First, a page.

Diary of a Wimpy Kid

by

Jeff Kinney

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Diary of a Wimpy Kid: December Summary & Analysis

Summary
Analysis
Thursday. The play rehearsals are not going well. For one, no one has bothered to learn their lines, since Mrs. Norton keeps prompting them from the sidelines. Also, Mrs. Norton keeps adding new characters and songs—including a song for the trees, to Greg’s dismay—because she thinks everyone “deserves” a chance to sing in the play. Greg is thankful that Rodrick won’t be there to see Greg humiliate himself. The one upside to all this is that the tree costumes now have armholes, so he can throw apples at Patty.
Mrs. Norton is enthusiastic about theater and wants everyone to have a chance to perform, oblivious to the social terror experienced by the students. Greg is particularly worried about singing in public because he is afraid of the reaction of his brother Rodrick, who tends to make fun of him and play pranks on him. Ironically, though, Greg also plans to bully Patty by throwing apples at her.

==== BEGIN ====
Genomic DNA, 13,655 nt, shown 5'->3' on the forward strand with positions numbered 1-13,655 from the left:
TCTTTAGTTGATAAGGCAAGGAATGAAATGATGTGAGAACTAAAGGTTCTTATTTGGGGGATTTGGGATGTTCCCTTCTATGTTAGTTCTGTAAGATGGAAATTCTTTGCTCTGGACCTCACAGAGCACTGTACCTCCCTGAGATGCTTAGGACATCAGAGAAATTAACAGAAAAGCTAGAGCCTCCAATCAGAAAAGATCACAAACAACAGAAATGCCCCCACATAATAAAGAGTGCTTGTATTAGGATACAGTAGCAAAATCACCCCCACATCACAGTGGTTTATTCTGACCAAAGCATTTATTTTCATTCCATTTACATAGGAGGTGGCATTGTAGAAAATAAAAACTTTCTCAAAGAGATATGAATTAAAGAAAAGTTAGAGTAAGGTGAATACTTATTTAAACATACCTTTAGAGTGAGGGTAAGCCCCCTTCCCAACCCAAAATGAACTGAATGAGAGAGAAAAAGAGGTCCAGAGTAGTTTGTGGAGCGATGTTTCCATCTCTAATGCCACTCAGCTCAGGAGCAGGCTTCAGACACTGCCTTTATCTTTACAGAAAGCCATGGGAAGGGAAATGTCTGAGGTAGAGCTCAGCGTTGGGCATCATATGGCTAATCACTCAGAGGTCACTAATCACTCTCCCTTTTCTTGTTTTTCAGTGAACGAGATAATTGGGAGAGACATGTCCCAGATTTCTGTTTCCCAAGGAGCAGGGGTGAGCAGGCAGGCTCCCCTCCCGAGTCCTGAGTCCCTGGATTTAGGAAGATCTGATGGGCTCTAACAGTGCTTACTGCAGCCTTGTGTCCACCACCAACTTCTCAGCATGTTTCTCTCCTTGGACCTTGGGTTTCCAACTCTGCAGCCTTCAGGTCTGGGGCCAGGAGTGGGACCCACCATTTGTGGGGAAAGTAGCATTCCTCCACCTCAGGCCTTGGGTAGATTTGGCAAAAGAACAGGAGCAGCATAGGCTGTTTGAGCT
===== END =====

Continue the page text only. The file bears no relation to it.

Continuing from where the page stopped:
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Tuesday. On the night of the play, several things go wrong at once: one student has stage fright, and the student who plays Toto brings a book onstage. Greg is embarrassed that Rodrick has come to see him sing. Perhaps even worse, Manny shouts “bubby,” potentially making the whole school aware of his embarrassing nickname. Thinking quickly, Greg attributes the nickname to his friend Archie Kelly.
Greg is so terrified that his classmates will find out about the “bubby” nickname that he pretends the name is in reference to his friend Archie. This opportunistic move demonstrates just how important popularity and social perception are to Greg.